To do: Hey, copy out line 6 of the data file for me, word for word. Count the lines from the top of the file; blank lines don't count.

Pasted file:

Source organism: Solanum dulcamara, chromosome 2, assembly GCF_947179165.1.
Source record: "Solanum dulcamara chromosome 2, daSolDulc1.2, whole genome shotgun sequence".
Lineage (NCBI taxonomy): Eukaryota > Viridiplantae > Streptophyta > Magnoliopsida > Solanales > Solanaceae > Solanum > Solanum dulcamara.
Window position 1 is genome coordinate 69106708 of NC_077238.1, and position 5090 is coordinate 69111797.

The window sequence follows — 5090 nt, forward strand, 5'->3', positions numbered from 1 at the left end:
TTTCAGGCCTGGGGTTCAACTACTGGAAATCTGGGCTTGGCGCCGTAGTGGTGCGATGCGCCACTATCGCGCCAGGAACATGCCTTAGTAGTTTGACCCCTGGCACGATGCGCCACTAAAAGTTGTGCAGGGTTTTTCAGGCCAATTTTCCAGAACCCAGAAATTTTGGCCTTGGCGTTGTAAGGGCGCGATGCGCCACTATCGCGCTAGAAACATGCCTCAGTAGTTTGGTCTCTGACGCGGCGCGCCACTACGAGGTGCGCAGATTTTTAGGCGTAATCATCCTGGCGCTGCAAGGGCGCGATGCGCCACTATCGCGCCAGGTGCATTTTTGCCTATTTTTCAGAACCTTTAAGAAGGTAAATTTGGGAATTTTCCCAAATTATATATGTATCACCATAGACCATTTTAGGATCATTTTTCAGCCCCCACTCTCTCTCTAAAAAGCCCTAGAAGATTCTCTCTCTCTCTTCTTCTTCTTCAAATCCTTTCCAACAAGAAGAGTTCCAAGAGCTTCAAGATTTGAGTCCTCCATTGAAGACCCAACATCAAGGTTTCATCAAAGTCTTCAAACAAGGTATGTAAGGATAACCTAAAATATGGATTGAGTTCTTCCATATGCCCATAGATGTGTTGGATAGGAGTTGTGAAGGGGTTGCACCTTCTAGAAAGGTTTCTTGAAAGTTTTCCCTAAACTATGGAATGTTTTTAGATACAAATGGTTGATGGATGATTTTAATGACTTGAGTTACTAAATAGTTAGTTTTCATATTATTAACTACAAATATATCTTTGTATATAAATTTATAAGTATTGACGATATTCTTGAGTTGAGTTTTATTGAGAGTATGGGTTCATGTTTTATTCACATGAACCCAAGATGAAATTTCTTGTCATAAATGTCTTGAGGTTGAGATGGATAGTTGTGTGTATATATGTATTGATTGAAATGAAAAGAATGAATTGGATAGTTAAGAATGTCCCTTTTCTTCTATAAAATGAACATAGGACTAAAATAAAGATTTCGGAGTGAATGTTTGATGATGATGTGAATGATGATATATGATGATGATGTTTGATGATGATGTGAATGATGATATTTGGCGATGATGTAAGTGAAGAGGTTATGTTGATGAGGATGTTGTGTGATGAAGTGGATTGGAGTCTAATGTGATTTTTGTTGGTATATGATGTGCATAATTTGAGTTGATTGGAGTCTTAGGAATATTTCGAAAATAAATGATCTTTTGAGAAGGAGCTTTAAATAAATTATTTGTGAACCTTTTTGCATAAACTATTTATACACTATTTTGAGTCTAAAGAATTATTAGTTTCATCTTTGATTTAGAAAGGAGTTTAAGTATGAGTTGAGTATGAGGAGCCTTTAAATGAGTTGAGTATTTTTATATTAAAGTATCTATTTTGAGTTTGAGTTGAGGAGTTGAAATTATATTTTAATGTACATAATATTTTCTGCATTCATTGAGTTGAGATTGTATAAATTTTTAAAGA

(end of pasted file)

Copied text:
TTTCAGGCCTGGGGTTCAACTACTGGAAATCTGGGCTTGGCGCCGTAGTGGTGCGATGCGCCACTATCGCGCCAGGAACATGCCTTAGTAGTTTGACCCCTGGCACGATGCGCCACTAAAAGTTGTGCAGGGTTTTTCAGGCCAATTTTCCAGAACCCAGAAATTTTGGCCTTGGCGTTGTAAGGGCGCGATGCGCCACTATCGCGCTAGAAACATGCCTCAGTAGTTTGGTCTCTGACGCGGCGCGCCACTACGAGGTGCGCAGATTTTTAGGCGTAATCATCCTGGCGCTGCAAGGGCGCGATGCGCCACTATCGCGCCAGGTGCATTTTTGCCTATTTTTCAGAACCTTTAAGAAGGTAAATTTGGGAATTTTCCCAAATTATATATGTATCACCATAGACCATTTTAGGATCATTTTTCAGCCCCCACTCTCTCTCTAAAAAGCCCTAGAAGATTCTCTCTCTCTCTTCTTCTTCTTCAAATCCTTTCCAACAAGAAGAGTTCCAAGAGCTTCAAGATTTGAGTCCTCCATTGAAGACCCAACATCAAGGTTTCATCAAAGTCTTCAAACAAGGTATGTAAGGATAACCTAAAATATGGATTGAGTTCTTCCATATGCCCATAGATGTGTTGGATAGGAGTTGTGAAGGGGTTGCACCTTCTAGAAAGGTTTCTTGAAAGTTTTCCCTAAACTATGGAATGTTTTTAGATACAAATGGTTGATGGATGATTTTAATGACTTGAGTTACTAAATAGTTAGTTTTCATATTATTAACTACAAATATATCTTTGTATATAAATTTATAAGTATTGACGATATTCTTGAGTTGAGTTTTATTGAGAGTATGGGTTCATGTTTTATTCACATGAACCCAAGATGAAATTTCTTGTCATAAATGTCTTGAGGTTGAGATGGATAGTTGTGTGTATATATGTATTGATTGAAATGAAAAGAATGAATTGGATAGTTAAGAATGTCCCTTTTCTTCTATAAAATGAACATAGGACTAAAATAAAGATTTCGGAGTGAATGTTTGATGATGATGTGAATGATGATATATGATGATGATGTTTGATGATGATGTGAATGATGATATTTGGCGATGATGTAAGTGAAGAGGTTATGTTGATGAGGATGTTGTGTGATGAAGTGGATTGGAGTCTAATGTGATTTTTGTTGGTATATGATGTGCATAATTTGAGTTGATTGGAGTCTTAGGAATATTTCGAAAATAAATGATCTTTTGAGAAGGAGCTTTAAATAAATTATTTGTGAACCTTTTTGCATAAACTATTTATACACTATTTTGAGTCTAAAGAATTATTAGTTTCATCTTTGATTTAGAAAGGAGTTTAAGTATGAGTTGAGTATGAGGAGCCTTTAAATGAGTTGAGTATTTTTATATTAAAGTATCTATTTTGAGTTTGAGTTGAGGAGTTGAAATTATATTTTAATGTACATAATATTTTCTGCATTCATTGAGTTGAGATTGTATAAATTTTTAAAGA